Exploring the Diversity of Cybercriminals: From Hackers to Organized Groups

The world of cybercrime is complex and varied, with cybercriminals possessing high levels of technical knowledge and the ability to exploit vulnerabilities in computer systems. They can work alone or as part of organized groups, with motives ranging from financial gain to political activism. Identifying cybercriminals is a significant challenge, as they can be located in countries with weak cybercrime laws that make prosecution difficult for law enforcement agencies. Research suggests that cybercriminals, like hackers, are not all the same. Many types of cybercriminals have different reasons for committing cybercrimes and ways of doing it.

In addition, your family situation can affect whether or not you commit cybercrimes. Researchers have found a connection between the kind of family you have and whether or not you are likely to commit a cybercrime. They also found out that a lot of hackers start when they're young, with over 60% starting between the ages of 10 and 15. However, not all hackers fit the stereotype of being teenagers. While the typical cybercriminal is male, white, and has a middle-class background, convicted cyber-dependent crime offenders tend to be older, with an average age of 38.2.

Our Disconnect Between Privacy Concerns and Behaviors

As individuals, we also play a role in the proliferation of cybercrime. Many internet users are worried about cybercrime and privacy, but only a few take steps to protect themselves, even after being victimized. This contradiction between privacy concerns and behavior is called the "privacy paradox." Some people might think they are safe from cybercrime and rely too much on software. However, research suggests that depending on security software may increase the risk of victimization. Even if people know potential security risk cues, they might still ignore them. This could be explained by the "online disinhibition effect," where people feel more comfortable sharing information online than in person. Our tendency to overshare online makes personal information much easier to access by cybercriminals.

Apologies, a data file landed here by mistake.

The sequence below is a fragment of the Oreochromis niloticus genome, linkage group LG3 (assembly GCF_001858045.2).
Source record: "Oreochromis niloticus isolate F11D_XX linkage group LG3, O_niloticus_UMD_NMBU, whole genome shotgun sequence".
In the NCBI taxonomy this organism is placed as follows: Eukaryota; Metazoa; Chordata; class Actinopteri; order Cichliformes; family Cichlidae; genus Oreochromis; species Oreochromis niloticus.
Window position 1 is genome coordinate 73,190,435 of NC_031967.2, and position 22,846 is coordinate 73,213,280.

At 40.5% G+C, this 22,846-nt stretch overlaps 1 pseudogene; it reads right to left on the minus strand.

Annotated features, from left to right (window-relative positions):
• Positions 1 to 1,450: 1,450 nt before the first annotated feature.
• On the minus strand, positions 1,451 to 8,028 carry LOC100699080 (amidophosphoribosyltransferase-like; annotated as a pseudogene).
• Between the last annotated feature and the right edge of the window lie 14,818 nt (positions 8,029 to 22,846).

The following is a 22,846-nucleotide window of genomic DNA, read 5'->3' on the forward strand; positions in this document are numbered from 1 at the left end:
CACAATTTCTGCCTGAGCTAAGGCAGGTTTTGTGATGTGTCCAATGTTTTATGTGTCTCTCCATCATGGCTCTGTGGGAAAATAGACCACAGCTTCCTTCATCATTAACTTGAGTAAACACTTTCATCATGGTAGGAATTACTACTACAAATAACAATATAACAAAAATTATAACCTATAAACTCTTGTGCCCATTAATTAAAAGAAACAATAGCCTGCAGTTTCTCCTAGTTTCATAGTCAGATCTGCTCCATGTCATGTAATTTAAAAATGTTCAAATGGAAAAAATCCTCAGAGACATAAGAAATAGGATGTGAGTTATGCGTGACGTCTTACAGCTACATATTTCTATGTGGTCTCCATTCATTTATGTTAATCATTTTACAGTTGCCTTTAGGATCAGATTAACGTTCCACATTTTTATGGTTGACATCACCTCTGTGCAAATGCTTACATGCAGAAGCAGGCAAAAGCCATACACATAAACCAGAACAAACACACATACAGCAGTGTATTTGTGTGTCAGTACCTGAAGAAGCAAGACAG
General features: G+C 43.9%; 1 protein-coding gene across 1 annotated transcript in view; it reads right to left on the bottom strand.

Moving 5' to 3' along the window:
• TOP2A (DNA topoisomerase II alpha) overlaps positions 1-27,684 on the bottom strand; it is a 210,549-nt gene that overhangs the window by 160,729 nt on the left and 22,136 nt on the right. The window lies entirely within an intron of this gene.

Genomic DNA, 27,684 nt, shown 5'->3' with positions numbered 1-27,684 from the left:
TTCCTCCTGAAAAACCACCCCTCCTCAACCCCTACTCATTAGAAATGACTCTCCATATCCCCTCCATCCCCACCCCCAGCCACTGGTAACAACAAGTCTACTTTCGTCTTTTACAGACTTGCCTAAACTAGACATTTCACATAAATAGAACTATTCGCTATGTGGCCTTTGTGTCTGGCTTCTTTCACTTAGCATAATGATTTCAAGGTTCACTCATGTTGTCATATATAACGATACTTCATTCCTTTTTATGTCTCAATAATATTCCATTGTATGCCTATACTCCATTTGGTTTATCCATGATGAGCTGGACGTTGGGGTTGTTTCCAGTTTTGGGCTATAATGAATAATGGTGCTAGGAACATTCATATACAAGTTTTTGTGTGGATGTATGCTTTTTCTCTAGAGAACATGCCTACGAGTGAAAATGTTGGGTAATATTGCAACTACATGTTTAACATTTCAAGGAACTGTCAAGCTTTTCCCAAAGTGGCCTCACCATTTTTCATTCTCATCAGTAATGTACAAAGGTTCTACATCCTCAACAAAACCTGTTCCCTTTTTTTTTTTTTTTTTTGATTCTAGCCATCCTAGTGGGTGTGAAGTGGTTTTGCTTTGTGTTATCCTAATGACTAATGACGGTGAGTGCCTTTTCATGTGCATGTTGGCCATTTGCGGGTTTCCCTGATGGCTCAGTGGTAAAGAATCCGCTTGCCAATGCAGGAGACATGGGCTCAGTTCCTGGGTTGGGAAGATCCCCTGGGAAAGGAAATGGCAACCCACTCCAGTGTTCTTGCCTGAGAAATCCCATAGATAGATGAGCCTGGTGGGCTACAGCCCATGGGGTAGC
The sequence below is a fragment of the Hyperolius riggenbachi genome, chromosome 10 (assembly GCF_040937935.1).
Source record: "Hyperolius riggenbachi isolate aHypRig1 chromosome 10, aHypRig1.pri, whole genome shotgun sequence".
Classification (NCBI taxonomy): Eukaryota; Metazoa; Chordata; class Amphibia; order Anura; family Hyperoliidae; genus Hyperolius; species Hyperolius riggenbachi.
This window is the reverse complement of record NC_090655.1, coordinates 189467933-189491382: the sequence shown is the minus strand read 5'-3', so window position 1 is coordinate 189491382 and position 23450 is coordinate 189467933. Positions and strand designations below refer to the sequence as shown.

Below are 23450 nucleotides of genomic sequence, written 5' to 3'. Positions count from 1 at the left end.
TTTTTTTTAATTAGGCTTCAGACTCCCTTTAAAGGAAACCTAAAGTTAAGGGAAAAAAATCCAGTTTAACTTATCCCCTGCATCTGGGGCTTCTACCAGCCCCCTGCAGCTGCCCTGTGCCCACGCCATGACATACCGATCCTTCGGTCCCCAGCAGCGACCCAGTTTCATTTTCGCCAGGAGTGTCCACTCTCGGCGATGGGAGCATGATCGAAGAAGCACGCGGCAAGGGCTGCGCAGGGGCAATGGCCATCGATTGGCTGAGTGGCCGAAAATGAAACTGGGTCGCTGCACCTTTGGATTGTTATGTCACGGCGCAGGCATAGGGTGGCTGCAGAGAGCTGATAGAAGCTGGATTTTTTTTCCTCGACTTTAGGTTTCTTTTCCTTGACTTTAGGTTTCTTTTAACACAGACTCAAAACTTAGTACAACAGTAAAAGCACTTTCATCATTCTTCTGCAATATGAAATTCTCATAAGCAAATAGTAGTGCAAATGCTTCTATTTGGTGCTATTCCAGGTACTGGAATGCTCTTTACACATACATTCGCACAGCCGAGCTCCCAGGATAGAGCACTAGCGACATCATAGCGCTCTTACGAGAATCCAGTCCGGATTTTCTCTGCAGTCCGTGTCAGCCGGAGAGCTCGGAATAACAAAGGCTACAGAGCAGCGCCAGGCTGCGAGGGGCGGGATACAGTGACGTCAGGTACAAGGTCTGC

As our reliance on digital technology grows, so does the threat of cybercrime. It is imperative that our laws and government spending reflect this changing landscape. However, combating cybercrime can not and should not fall solely on our government. Safe participation in the blockchain and broader internet economy depends on the collective effort of good citizens, private sectors, and governments worldwide. Educated citizens with tools to identify and report cybercrime incidents can be a major force behind our efforts to combat cybercrime.

Please encourage all victims of crypto and cybercrimes to report their incidents to law enforcement.